Shaping up: the future of US space transportation
by Roger Handberg
|Since the mid-1990s, the US government has struggled over the question of its space launch capabilities. The game changer is the growth in a viable independent private commercial sector.|
For example, the Department of Defense (DOD) in 1995 pursued its Evolved Expendable Launch Vehicle (EELV) program to handle its needs. The Atlas V and Delta IV in various configurations provides what the DOD demanded, redundancy in the event of a flight failure, and reliability of operations. Both launch systems proved not as cost efficient as originally desired, but the costs are considered reasonable given national security priorities. Those cost parameters are being revisited in a renewed wave of development and competition, but the larger immediate question is the viability of the Atlas V given political upheaval between the US and Russia (discussed below). There is significant skepticism about the actual cost reductions to be acquired (See “EELV’s era of transition”, The Space Review, February 17, 2014).
Meanwhile, NASA struggled mightily in its pursuit of a shuttle replacement, a process that began in earnest after the Challenger accident in 1986. That pursuit, however, contained a large caveat: the proposed vehicles—including the X-33 and X-34 spaceplanes as well as other paper projects under consideration—were all low Earth orbit (LEO) in terms of capability, meaning duplicating to a large extent the shuttle but with less lift capacity. That limitation meant that space exploration for the United States would remain a goal, and not a reality, outside of the excellent robotic missions being flown to the planets and beyond.
The 2004 decisions by President George W. Bush opened the door for human space exploration over time beyond LEO to the Moon and elsewherem while scheduling the Space Shuttle’s retirement for 2010 after completion of the International Space Station (ISS). The Ares became the ticket to the future of US space exploration while the shuttle fleet focused on ISS construction. The long delay in instituting a space station program had obscured the fact that the shuttle’s original reason for being was to build and support an Earth-orbiting space station as a base camp for further exploration. The Bush Constellation program essentially abandoned the ISS and pushed for exploration essentially in a standalone mission profile similar to Apollo program. This meant the Orion spacecraft would carry crew outward with supply missions sent ahead, or as part of the spacecraft itself in a reconfigured mode once in orbit.
Several difficulties immediately arose primarily in the political sphere but were accentuated by delays in Ares development. The latter were, in principle, recoverable, but the former were not. No president or Congress since Lyndon Johnson has been committed to funding NASA to the extent required given the agency’s expensive ambitions. Even Johnson ultimately backed off as other budget priorities took precedence: a slowing economy, escalating Vietnam War costs, and the expenses for the Great Society. More telling, public support for the space program even during the Apollo era was never sufficiently overwhelming that Congress felt the program was truly an enduring national priority. Unlike military space activities, space exploration is considered by both the public and Congress a “nice to have” but not a national necessity despite occasional political rhetoric to the contrary. The Apollo program arose in the midst of singular historical circumstances not duplicated since that time despite several attempts, notably the 1989 Space Exploration Initiative, to generate similar excitement.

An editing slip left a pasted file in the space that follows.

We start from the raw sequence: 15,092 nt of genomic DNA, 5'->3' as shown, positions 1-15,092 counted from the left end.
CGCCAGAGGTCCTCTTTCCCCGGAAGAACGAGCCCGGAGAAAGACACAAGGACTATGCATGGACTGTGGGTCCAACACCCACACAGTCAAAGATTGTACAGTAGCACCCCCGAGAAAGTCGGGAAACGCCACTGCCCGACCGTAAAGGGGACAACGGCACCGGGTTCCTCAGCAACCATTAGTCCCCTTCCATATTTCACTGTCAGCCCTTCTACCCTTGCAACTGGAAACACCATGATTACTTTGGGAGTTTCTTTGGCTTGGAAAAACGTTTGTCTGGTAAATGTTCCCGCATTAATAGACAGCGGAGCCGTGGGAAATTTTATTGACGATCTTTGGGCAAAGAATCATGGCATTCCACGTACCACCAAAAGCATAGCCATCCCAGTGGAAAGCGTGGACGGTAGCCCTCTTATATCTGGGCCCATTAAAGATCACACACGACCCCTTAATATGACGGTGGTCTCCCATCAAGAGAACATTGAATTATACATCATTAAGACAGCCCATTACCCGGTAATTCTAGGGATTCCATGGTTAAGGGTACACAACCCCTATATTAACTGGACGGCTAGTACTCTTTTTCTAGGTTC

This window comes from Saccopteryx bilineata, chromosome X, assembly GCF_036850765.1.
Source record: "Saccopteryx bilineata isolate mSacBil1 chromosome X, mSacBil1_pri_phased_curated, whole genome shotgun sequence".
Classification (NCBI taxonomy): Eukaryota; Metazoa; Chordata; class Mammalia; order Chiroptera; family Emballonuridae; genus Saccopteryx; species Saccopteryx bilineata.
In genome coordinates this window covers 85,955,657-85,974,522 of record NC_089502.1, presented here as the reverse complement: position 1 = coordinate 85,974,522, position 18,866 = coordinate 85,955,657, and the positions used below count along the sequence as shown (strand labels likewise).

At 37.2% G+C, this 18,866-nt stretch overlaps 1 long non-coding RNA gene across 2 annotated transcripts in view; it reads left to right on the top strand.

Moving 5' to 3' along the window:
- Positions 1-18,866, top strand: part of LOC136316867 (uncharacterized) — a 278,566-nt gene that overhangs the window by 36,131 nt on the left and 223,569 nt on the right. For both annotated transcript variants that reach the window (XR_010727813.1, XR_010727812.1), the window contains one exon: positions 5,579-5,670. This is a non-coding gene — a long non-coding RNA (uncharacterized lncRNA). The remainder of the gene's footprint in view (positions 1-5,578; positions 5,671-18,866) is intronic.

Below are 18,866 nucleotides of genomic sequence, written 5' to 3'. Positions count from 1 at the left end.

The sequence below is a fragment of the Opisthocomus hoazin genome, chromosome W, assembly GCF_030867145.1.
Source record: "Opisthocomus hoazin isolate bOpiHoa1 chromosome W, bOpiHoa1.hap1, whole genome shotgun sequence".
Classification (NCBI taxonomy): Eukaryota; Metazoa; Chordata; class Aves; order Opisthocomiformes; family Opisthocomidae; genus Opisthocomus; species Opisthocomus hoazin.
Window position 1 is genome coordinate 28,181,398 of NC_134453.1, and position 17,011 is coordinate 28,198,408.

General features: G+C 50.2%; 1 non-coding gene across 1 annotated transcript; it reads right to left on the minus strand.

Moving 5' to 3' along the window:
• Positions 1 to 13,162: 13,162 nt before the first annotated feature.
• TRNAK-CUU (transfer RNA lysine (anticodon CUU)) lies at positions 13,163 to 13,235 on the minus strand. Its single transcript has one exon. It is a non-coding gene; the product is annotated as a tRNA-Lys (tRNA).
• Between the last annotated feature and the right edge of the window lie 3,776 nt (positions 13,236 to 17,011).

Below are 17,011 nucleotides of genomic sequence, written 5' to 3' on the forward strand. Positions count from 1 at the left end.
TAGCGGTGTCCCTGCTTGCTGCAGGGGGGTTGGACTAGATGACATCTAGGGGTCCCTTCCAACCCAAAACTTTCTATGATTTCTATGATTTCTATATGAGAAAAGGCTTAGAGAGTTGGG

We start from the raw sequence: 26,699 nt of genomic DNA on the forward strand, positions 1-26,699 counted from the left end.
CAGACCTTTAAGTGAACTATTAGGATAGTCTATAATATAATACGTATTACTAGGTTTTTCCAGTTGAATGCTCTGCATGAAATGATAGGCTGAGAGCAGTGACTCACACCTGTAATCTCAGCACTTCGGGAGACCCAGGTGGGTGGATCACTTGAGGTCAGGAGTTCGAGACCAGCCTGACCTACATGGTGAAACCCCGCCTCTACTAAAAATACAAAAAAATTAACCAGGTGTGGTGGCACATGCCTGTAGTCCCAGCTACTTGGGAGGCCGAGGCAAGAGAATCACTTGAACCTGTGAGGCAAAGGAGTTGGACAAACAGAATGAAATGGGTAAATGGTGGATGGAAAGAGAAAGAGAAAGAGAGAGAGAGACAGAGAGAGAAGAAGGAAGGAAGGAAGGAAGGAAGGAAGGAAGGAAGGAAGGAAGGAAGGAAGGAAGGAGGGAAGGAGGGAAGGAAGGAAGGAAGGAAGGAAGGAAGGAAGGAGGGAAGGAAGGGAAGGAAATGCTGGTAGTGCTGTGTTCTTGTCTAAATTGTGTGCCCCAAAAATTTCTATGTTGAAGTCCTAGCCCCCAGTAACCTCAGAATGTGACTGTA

The proposed Block II version of the SLS, capable of placing up to 130 metric tons into low Earth orbit. (credit: NASA)
The new administration of President Barack Obama took a new look at the Constellation program in 2009 in the form of the Augustine Committee. The committee’s conclusion was that chronic underfunding to that point, and likely future funding shortfalls, made Constellation program success problematic. The Constellation program, despite congressional resistance, was terminated although several components, notably the Orion spacecraft, continued. The new program also called for development of a new heavy-lift launch vehicle, the Space Launch System (SLS). This new NASA launch vehicle, like the Ares, is explicitly designed to go beyond LEO orbit out into the solar system. The system has also been labeled by some the “Senate Launch System” given the strong push made by certain members of the Senate to get an Ares or shuttle replacement underway. The senators from Texas (Kay Bailey Hutchison) and Florida (Bill Nelson) pushing the SLS felt that not having any replacement vehicle underway was to permanently remove the US from human space exploration except at the sufferance of others, i.e. the Russians. Their judgment was that that Constellation was politically dead, so one needed to move on.
|This fragmented reality signals the understanding that there exists no widespread strong congressional or public support for greatly expanded NASA funding for human space exploration.|